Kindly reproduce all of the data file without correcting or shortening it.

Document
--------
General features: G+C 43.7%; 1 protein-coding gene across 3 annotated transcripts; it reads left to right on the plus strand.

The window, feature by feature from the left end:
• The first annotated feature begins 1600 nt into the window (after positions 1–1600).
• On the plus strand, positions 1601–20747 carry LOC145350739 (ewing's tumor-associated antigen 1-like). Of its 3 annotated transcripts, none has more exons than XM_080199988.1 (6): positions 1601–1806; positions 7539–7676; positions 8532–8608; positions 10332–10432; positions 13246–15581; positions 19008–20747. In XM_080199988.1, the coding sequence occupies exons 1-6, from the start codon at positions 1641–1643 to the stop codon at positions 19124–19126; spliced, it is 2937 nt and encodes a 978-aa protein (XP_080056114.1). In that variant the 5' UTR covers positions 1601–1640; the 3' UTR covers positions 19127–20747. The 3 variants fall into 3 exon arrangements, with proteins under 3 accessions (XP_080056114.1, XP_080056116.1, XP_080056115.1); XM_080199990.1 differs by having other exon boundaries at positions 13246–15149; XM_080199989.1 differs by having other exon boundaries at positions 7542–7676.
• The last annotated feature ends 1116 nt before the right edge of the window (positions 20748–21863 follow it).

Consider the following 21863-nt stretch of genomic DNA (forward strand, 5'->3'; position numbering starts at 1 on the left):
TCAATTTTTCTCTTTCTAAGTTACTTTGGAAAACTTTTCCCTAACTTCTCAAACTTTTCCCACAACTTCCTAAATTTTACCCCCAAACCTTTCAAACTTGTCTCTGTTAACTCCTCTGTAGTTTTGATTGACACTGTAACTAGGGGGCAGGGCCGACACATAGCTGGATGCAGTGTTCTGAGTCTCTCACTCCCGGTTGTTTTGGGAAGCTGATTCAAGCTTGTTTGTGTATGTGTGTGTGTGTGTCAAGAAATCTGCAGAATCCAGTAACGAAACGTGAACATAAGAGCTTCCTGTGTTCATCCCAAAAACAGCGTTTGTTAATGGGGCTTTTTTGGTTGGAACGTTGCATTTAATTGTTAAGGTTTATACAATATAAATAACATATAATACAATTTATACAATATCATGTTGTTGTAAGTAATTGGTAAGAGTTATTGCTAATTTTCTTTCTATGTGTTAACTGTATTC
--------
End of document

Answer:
General features: G+C 43.7%; 1 protein-coding gene across 3 annotated transcripts; it reads left to right on the plus strand.

The window, feature by feature from the left end:
• The first annotated feature begins 1600 nt into the window (after positions 1–1600).
• On the plus strand, positions 1601–20747 carry LOC145350739 (ewing's tumor-associated antigen 1-like). Of its 3 annotated transcripts, none has more exons than XM_080199988.1 (6): positions 1601–1806; positions 7539–7676; positions 8532–8608; positions 10332–10432; positions 13246–15581; positions 19008–20747. In XM_080199988.1, the coding sequence occupies exons 1-6, from the start codon at positions 1641–1643 to the stop codon at positions 19124–19126; spliced, it is 2937 nt and encodes a 978-aa protein (XP_080056114.1). In that variant the 5' UTR covers positions 1601–1640; the 3' UTR covers positions 19127–20747. The 3 variants fall into 3 exon arrangements, with proteins under 3 accessions (XP_080056114.1, XP_080056116.1, XP_080056115.1); XM_080199990.1 differs by having other exon boundaries at positions 13246–15149; XM_080199989.1 differs by having other exon boundaries at positions 7542–7676.
• The last annotated feature ends 1116 nt before the right edge of the window (positions 20748–21863 follow it).

Consider the following 21863-nt stretch of genomic DNA (forward strand, 5'->3'; position numbering starts at 1 on the left):
TCAATTTTTCTCTTTCTAAGTTACTTTGGAAAACTTTTCCCTAACTTCTCAAACTTTTCCCACAACTTCCTAAATTTTACCCCCAAACCTTTCAAACTTGTCTCTGTTAACTCCTCTGTAGTTTTGATTGACACTGTAACTAGGGGGCAGGGCCGACACATAGCTGGATGCAGTGTTCTGAGTCTCTCACTCCCGGTTGTTTTGGGAAGCTGATTCAAGCTTGTTTGTGTATGTGTGTGTGTGTGTCAAGAAATCTGCAGAATCCAGTAACGAAACGTGAACATAAGAGCTTCCTGTGTTCATCCCAAAAACAGCGTTTGTTAATGGGGCTTTTTTGGTTGGAACGTTGCATTTAATTGTTAAGGTTTATACAATATAAATAACATATAATACAATTTATACAATATCATGTTGTTGTAAGTAATTGGTAAGAGTTATTGCTAATTTTCTTTCTATGTGTTAACTGTATTC